“We want them to get safe, dignified accommodation, and there is also a package they will receive so they can gain skills to get an education and maybe start a business,” said Yolande Makolo, spokeswoman for the Rwandan government to CNN.

The UK says it will pay Rwanda £120 million ($145 million) over the next five years to fund the program. In addition, the UK has also pledged to pay the processing and integration costs for each person relocated, including the costs of legal advice, staff, translators, housing, food and healthcare. According to a parliamentary inquiry briefing, the UK government said it expects these to be comparable to asylum processing costs in the UK, which are around £12,000 per person.

The UK has refused to disclose the cost of the flights it will charter to transport deportees to Rwanda. The Home Office said in its latest annual report it paid £8.6million to charter 47 deportation flights carrying 883 people in 2020. While the cost of individual flights varied depending on destination, the figures mean the Home Office averages £183,000. spent per flight or £9,700 per person.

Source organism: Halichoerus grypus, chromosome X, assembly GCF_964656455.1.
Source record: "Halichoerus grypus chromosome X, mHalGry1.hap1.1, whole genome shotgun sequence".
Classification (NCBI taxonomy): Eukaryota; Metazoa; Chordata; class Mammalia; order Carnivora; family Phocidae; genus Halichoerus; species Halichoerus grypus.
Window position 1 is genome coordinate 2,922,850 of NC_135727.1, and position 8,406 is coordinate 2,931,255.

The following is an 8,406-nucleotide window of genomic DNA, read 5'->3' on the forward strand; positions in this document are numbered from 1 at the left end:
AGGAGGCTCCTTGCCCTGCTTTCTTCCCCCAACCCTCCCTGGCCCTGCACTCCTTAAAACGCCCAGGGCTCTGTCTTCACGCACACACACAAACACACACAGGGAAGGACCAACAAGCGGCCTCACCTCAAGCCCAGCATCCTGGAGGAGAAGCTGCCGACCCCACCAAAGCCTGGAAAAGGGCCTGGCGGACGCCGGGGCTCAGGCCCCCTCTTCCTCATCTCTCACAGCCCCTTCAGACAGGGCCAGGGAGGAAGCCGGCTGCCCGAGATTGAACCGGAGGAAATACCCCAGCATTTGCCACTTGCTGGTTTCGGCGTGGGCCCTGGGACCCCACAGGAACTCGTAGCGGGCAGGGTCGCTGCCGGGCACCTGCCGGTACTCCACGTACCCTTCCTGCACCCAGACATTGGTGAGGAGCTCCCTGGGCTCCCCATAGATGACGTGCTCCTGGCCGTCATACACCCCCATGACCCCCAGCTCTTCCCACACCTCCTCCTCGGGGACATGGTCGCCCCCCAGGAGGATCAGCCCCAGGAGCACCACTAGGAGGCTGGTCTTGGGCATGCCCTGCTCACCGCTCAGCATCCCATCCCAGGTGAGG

Because there is no limit to the number of migrants, thousands could potentially flow into Kigali in the first five years of the plan.

the supposed The security that Rwanda provides has been questioned by international human rights organizations such as Human Rights Watch (HRW), who argue that the country “cannot be considered a safe third country to send asylum seekers”.

HRW has been monitoring and investigating the human rights situation in Rwanda for decades and has documented violations ranging from “repression of freedom of expression, arbitrary detention, ill-treatment and torture by the Rwandan authorities”.